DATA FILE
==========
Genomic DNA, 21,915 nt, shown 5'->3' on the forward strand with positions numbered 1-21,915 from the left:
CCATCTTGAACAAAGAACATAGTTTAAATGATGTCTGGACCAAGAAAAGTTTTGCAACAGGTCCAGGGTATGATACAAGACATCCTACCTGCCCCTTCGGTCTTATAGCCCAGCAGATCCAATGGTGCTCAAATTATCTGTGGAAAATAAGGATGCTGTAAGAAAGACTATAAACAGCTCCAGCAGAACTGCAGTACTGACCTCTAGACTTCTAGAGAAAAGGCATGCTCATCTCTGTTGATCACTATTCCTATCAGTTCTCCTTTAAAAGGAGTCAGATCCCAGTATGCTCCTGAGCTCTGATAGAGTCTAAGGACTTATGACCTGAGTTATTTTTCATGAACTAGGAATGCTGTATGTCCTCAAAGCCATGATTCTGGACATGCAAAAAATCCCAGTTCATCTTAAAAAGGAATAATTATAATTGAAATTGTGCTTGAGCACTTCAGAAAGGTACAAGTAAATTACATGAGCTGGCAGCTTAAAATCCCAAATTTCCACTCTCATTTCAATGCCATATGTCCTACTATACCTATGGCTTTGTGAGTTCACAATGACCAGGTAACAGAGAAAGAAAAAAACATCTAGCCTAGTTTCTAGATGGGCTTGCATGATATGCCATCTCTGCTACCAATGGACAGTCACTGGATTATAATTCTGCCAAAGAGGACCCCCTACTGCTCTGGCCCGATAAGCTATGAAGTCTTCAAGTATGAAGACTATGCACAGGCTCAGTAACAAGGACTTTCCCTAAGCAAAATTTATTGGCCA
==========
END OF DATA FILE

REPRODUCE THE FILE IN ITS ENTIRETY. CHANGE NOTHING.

Genomic DNA, 21,915 nt, shown 5'->3' on the forward strand with positions numbered 1-21,915 from the left:
CCATCTTGAACAAAGAACATAGTTTAAATGATGTCTGGACCAAGAAAAGTTTTGCAACAGGTCCAGGGTATGATACAAGACATCCTACCTGCCCCTTCGGTCTTATAGCCCAGCAGATCCAATGGTGCTCAAATTATCTGTGGAAAATAAGGATGCTGTAAGAAAGACTATAAACAGCTCCAGCAGAACTGCAGTACTGACCTCTAGACTTCTAGAGAAAAGGCATGCTCATCTCTGTTGATCACTATTCCTATCAGTTCTCCTTTAAAAGGAGTCAGATCCCAGTATGCTCCTGAGCTCTGATAGAGTCTAAGGACTTATGACCTGAGTTATTTTTCATGAACTAGGAATGCTGTATGTCCTCAAAGCCATGATTCTGGACATGCAAAAAATCCCAGTTCATCTTAAAAAGGAATAATTATAATTGAAATTGTGCTTGAGCACTTCAGAAAGGTACAAGTAAATTACATGAGCTGGCAGCTTAAAATCCCAAATTTCCACTCTCATTTCAATGCCATATGTCCTACTATACCTATGGCTTTGTGAGTTCACAATGACCAGGTAACAGAGAAAGAAAAAAACATCTAGCCTAGTTTCTAGATGGGCTTGCATGATATGCCATCTCTGCTACCAATGGACAGTCACTGGATTATAATTCTGCCAAAGAGGACCCCCTACTGCTCTGGCCCGATAAGCTATGAAGTCTTCAAGTATGAAGACTATGCACAGGCTCAGTAACAAGGACTTTCCCTAAGCAAAATTTATTGGCCA